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Headache

Headache

Tracy
Okay, now that we have all introduced ourselves let’s begin by talking about how to manage some of the effects of TBI. Michelle tell us a little bit more about how Tom is doing.

Michelle
Well, he is talking more, and beginning to recognize people. He waved at his doctor, and he seemed to remember his physical therapist that he had seen just only a few times before. Some people may think these are just little things, but after what we’ve been through, it’s definitely progress.

Julie
That’s great! And all of those small steps will add up. With Sam, we just didn’t know what to expect. We weren’t given a very positive prognosis, so when he said his first word, we were amazed. We know how significant those first steps are. That is great Michelle.

Tracy
Travis, how do you feel about the progress your dad is making?

Travis
I don’t know…It…it scares me. I mean sure he’s making this progress, he’s talking more and he recognizing a few more people…but to me he's still confused a lot. And he’s still in pain a lot of the time…I know that his head hurts and I just want the pain to stop…

Carl
Yeah. It’s tough to see someone you love in pain. When Sam was first waking up, his head hurt all the time. We just felt so helpless because we didn’t know what to do…

Tracy
Sure. Well as you all have experienced, a TBI can affect so many aspects of a person’s life. What we’re going to cover next are some of the things that you, as a caregiver, can do to help that loved one when it comes to specific symptoms. Now this information will be particularly helpful when your family member comes home from the hospital. Since Sam has recently come home, Carl and Julie, we’d appreciate your input on this, if you wouldn’t mind sharing some of the things that you’ve learned.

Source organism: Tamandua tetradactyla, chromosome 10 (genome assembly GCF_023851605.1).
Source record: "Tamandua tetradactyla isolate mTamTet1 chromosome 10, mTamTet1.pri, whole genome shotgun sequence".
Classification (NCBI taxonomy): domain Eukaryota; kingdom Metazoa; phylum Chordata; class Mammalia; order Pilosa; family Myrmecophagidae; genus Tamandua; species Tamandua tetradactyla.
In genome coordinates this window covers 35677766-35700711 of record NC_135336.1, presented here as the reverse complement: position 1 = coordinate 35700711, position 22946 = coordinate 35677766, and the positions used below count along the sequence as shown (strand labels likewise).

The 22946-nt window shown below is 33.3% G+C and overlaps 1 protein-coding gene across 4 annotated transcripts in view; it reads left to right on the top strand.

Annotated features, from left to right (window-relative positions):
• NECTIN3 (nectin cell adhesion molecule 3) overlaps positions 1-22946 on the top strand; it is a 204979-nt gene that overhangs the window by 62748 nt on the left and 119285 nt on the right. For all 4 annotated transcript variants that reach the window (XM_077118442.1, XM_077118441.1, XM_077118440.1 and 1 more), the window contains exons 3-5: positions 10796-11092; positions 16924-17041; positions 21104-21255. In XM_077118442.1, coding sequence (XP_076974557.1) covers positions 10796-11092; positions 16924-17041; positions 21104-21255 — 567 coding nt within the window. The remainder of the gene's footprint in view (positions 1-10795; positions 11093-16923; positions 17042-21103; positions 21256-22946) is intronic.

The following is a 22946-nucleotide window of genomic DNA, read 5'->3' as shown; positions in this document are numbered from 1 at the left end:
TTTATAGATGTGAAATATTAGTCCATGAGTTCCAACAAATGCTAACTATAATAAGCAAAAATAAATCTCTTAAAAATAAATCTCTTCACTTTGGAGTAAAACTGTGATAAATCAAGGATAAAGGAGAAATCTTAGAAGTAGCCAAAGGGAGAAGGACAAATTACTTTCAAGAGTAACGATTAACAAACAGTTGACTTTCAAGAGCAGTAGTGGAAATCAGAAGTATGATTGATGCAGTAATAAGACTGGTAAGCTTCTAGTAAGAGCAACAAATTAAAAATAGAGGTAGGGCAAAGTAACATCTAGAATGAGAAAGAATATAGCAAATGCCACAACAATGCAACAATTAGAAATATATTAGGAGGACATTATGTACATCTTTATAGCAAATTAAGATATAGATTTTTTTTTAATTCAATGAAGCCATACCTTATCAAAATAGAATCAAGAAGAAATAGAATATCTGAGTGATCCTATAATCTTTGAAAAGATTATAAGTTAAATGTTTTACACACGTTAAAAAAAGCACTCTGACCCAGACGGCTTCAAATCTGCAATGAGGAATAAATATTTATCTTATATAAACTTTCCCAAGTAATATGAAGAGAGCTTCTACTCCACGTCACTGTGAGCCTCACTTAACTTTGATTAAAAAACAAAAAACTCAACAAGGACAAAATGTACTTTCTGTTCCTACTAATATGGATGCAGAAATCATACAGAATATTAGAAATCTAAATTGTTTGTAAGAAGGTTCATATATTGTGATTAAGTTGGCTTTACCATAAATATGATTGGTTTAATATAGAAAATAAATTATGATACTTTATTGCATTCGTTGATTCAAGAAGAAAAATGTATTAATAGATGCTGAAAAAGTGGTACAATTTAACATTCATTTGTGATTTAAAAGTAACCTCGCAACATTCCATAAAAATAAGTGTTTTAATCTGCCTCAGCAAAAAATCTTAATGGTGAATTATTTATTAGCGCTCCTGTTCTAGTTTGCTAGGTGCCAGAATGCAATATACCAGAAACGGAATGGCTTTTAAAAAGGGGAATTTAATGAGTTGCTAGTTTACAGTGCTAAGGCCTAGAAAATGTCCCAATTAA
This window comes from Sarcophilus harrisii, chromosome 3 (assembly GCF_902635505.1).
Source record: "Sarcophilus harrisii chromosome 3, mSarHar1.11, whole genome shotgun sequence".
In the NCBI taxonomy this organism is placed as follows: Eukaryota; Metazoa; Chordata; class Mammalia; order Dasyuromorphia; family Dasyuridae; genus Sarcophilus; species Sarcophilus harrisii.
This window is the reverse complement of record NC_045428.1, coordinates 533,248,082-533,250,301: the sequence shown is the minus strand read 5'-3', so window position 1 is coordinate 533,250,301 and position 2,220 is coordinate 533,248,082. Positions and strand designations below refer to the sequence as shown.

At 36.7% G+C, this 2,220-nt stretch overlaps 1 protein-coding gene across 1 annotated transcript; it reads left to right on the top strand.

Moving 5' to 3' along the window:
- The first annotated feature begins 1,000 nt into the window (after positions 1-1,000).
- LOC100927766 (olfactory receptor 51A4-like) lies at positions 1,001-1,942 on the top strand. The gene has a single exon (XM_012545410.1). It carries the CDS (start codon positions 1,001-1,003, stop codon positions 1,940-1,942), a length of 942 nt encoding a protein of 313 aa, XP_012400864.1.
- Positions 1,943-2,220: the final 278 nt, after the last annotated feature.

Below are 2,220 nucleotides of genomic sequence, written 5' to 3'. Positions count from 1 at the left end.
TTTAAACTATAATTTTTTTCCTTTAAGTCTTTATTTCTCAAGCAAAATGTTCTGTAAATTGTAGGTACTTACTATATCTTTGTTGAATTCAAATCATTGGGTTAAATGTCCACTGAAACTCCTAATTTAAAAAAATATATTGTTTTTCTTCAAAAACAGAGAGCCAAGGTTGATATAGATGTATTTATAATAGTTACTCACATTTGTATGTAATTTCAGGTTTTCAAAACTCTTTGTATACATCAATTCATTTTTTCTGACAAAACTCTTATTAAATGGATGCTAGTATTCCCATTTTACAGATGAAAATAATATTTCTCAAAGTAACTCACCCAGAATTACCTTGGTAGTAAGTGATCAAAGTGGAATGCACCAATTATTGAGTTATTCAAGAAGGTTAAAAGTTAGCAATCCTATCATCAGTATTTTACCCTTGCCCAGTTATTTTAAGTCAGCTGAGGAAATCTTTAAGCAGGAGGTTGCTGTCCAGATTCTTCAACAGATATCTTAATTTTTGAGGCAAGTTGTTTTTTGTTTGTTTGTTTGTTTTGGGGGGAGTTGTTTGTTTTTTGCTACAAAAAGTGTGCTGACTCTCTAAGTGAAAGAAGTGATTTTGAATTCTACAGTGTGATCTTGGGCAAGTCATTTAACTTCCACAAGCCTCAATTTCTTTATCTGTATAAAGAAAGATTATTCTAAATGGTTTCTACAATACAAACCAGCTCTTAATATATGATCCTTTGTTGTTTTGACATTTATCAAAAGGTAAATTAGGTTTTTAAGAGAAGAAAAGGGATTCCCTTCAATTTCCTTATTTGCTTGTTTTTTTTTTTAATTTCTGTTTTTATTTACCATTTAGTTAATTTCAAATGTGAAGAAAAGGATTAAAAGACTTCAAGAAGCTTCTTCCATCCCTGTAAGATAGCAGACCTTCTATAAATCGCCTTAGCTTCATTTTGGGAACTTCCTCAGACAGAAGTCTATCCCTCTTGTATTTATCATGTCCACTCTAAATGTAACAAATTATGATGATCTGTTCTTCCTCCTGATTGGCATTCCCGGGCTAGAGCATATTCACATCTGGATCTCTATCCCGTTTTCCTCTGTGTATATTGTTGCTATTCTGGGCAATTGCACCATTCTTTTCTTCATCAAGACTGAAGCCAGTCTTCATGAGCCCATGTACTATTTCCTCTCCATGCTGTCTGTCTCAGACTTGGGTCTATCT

Julie
Sure.

Tracy
Now keep in mind that your family member is likely to experience some, but not all, of these effects. I mean many effects are common right after the injury; you may have already noticed them. And many are likely to improve over time. But though we know more now about TBI than ever before, no one can say with certainty just what effects each injured person will have.

So we do know that most people with TBI can and will make improvements. I mean of course, with the proper diagnosis, the treatment, the follow-up care... they’re so important, but so are the supportive family and the community.

Michelle
You said many effects are common. What kind of effects are you talking about, Tracy?

Tracy
Well, since we’ve been talking about headaches, let’s start there. Some people have headaches most of the time, others headaches just come and go. There’s fatigue, there’s stress... a history of migraines make those headaches worse. But now the doctor will of course will prescribe medications for your loved one and possibly some other options for later in the recovery.

Michelle
What other options are there?

Julie
Since Sam had so many severe headaches early on we tried several things. What worked for him were acupuncture and exercise.

Carl
Yeah, but we didn’t start out with those treatments. First, we tried medication. That didn’t completely get rid of them, so we talked to Sam’s doctor. He suggested stress management, like deep breathing and lying down in a dark and quiet place during a headache. So Sam tried that, along with the acupuncture and exercise.

Tracy
Well Carl and Julie just mentioned several strategies for headaches.  Depending on where your loved one is in the recovery process, those strategies can change. Another thing to consider is to give your family member some guidance in terms of behavior. For example, encourage him to avoid bright sunlight, wear dark sunglasses. Also, obviously avoiding alcohol, foods that trigger headaches like cold foods, some cheeses, chocolate... things like that.